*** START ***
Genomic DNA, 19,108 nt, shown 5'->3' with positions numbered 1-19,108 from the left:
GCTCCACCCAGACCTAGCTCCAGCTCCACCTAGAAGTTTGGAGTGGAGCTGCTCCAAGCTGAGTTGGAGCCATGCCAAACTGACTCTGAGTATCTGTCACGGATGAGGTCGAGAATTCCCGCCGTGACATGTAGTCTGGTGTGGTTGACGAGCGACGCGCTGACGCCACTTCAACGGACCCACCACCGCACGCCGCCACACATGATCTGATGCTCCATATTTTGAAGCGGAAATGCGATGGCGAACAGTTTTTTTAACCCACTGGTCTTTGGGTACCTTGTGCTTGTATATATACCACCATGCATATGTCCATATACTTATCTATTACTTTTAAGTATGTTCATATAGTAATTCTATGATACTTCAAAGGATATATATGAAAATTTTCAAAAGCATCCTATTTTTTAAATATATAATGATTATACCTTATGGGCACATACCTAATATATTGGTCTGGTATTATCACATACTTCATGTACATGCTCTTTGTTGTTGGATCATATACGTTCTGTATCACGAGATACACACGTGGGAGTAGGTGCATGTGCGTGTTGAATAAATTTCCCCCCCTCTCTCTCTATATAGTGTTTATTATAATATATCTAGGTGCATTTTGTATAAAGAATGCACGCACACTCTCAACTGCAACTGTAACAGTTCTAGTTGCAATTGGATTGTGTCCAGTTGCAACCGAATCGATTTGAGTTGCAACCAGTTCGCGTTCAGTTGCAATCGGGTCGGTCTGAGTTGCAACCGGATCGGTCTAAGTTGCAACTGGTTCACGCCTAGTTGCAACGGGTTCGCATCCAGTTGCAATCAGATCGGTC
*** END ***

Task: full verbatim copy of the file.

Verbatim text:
Genomic DNA, 19,108 nt, shown 5'->3' with positions numbered 1-19,108 from the left:
GCTCCACCCAGACCTAGCTCCAGCTCCACCTAGAAGTTTGGAGTGGAGCTGCTCCAAGCTGAGTTGGAGCCATGCCAAACTGACTCTGAGTATCTGTCACGGATGAGGTCGAGAATTCCCGCCGTGACATGTAGTCTGGTGTGGTTGACGAGCGACGCGCTGACGCCACTTCAACGGACCCACCACCGCACGCCGCCACACATGATCTGATGCTCCATATTTTGAAGCGGAAATGCGATGGCGAACAGTTTTTTTAACCCACTGGTCTTTGGGTACCTTGTGCTTGTATATATACCACCATGCATATGTCCATATACTTATCTATTACTTTTAAGTATGTTCATATAGTAATTCTATGATACTTCAAAGGATATATATGAAAATTTTCAAAAGCATCCTATTTTTTAAATATATAATGATTATACCTTATGGGCACATACCTAATATATTGGTCTGGTATTATCACATACTTCATGTACATGCTCTTTGTTGTTGGATCATATACGTTCTGTATCACGAGATACACACGTGGGAGTAGGTGCATGTGCGTGTTGAATAAATTTCCCCCCCTCTCTCTCTATATAGTGTTTATTATAATATATCTAGGTGCATTTTGTATAAAGAATGCACGCACACTCTCAACTGCAACTGTAACAGTTCTAGTTGCAATTGGATTGTGTCCAGTTGCAACCGAATCGATTTGAGTTGCAACCAGTTCGCGTTCAGTTGCAATCGGGTCGGTCTGAGTTGCAACCGGATCGGTCTAAGTTGCAACTGGTTCACGCCTAGTTGCAACGGGTTCGCATCCAGTTGCAATCAGATCGGTC